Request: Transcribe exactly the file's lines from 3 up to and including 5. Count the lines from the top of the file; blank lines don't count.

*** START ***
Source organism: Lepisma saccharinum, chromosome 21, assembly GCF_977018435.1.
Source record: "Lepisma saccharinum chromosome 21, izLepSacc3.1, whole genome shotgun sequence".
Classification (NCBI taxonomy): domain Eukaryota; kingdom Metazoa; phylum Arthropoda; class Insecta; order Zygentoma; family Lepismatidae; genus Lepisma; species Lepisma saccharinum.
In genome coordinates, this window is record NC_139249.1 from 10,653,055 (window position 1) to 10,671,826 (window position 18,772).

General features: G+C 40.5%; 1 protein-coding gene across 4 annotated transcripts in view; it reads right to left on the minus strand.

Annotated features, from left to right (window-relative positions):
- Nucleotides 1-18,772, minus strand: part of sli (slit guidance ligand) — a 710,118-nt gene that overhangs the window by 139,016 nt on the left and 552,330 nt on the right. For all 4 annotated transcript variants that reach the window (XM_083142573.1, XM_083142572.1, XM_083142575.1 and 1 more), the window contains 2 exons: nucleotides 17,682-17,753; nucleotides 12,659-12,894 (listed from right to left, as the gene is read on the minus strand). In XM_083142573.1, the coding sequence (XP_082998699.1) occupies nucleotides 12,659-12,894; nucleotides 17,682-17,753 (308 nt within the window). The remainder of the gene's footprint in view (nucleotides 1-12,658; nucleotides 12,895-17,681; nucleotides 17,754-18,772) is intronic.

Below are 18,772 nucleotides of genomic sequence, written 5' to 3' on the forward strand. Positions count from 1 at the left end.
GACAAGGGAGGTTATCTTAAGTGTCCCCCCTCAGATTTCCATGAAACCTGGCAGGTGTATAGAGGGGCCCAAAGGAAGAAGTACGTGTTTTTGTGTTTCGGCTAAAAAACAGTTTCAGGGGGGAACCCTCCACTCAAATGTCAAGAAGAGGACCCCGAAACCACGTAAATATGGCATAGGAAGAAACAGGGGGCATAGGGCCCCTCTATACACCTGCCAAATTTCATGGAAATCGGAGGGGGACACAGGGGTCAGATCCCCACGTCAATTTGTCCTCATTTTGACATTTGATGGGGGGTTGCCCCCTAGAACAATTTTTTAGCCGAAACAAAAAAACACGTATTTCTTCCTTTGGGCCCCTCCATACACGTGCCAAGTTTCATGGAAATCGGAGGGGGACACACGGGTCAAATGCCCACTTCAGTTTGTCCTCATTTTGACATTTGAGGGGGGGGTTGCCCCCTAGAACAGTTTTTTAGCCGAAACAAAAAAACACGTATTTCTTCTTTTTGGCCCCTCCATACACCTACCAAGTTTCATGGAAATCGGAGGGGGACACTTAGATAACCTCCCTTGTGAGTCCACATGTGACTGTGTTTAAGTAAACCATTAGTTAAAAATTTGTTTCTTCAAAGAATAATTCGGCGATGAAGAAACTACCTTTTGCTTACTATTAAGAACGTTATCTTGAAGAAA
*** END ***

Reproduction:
Classification (NCBI taxonomy): domain Eukaryota; kingdom Metazoa; phylum Arthropoda; class Insecta; order Zygentoma; family Lepismatidae; genus Lepisma; species Lepisma saccharinum.
In genome coordinates, this window is record NC_139249.1 from 10,653,055 (window position 1) to 10,671,826 (window position 18,772).

General features: G+C 40.5%; 1 protein-coding gene across 4 annotated transcripts in view; it reads right to left on the minus strand.